any update on the after effects of the farmer's strike

BAJoe

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"smith" said:
I'm waiting for the "workers' paradise" contingent to jump all over BA Joe. Don't you know that any tax is a good tax?
Imagine a country that in the 19th century built itself on agricultural exports to be the 5th (?) largest economy in the world, and now imposes a (what is it? 45%) tax on agricultural exports. Talk about cutting off your own pecker. Can anyone please help these wonderful people?
Smith
Anyone else worried about Argentina´s present and future?
Have any other expats ever found yourselves wishing you could give your 2 cents, straight to the Government? (anyone for that matter)
Have you ever thought or said: Why don´t they just do this or that and problem solved!!??
As a foreigner don´t you sometimes positively KNOW what the answer to a problem is having seen it done elsewhere, but just can´t locate the right beaurocrat to address the solution to?
Would you like to do something to REALLY CHANGE AND HELP THIS COUNTRY??
I have an idea that just may do the trick....
.....follow me to the follwing post:
phpwsbb~PHPWSBB_MAN_OP~view~PHPWS_MAN_ITEMS~2611.html
 

Matty

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BAJoe, I was talking more along the lines of the farmers really. People that are really close to my heart, anywhere in the world. This is my first exposure to how powerful farmers can be when they are backed with money - theirs.
I think the farmers in Argentina never really got the respect that they are due and so far I am learning something about this country everyday. It is never boring here. :)
 

Matty

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Has anything like this ever happened in Argentina in its entire history? It seems surreal to watch the videos on the news.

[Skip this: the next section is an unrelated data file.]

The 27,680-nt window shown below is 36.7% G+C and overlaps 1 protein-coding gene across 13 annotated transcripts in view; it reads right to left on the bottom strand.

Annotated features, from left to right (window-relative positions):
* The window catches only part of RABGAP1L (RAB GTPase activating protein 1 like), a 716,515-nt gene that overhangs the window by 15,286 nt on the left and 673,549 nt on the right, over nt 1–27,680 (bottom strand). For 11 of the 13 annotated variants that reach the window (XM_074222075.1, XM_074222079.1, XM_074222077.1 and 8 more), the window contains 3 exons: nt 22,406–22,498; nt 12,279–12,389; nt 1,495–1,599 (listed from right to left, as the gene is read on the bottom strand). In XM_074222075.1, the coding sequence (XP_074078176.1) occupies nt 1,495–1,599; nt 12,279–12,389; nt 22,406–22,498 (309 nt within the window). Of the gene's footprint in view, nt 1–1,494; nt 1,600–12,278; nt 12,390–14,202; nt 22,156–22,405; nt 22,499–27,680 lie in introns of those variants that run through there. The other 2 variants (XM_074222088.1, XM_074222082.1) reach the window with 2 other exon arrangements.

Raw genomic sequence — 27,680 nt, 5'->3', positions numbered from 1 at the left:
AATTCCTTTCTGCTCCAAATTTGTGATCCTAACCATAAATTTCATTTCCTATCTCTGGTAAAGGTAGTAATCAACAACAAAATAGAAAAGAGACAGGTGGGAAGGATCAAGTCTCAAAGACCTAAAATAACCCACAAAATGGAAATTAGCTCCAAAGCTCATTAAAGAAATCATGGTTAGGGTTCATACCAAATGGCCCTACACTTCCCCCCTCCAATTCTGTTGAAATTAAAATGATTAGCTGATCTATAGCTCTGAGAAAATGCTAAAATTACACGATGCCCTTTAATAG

RWS

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Quoting "Matty": "Has anything like this ever happened in Argentina in its entire history? . . . ."
Yes, and worse. But that's usually resulted in either civil war or revolution.
 

Mike1

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Civil war here? Highly unlikely, since there hasn't been one since 1828. Radical political movements, protests, and changes in political leaders, yes but as for others, NO. This is not Central America where violent military juntas and rebels are running all over the place, constantly changing hands with power.
 

steveinbsas

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Civil war in Argentina? Not since 1828. Military junta in Argentina? Not since 1983. Also known as the "Dirty War" (beginning in 1976). Some expats may have heard of the Mothers of the Plaza de Mayo but not be aware of the history of the military junta and the subsequent loss of loved ones that drives their weekly demonstrations. There is a lot of information to be found on the internet. A good place to start is: www4.cnn.com/WORLD/9803/02/argentina.dirty.war./The "after effects" of the arrest, torture, and disappearance of as many as 30,000 are still being felt today, as millions of Argentines still have "living memories" of these events. We expats would be well served to learn more about the history of this country, not that we should fear a repeat of a military dictatorship or even the economic collapse of 2002, but perhaps to better understand the attitudes of the Argentines we often find so "edgy" and volatile.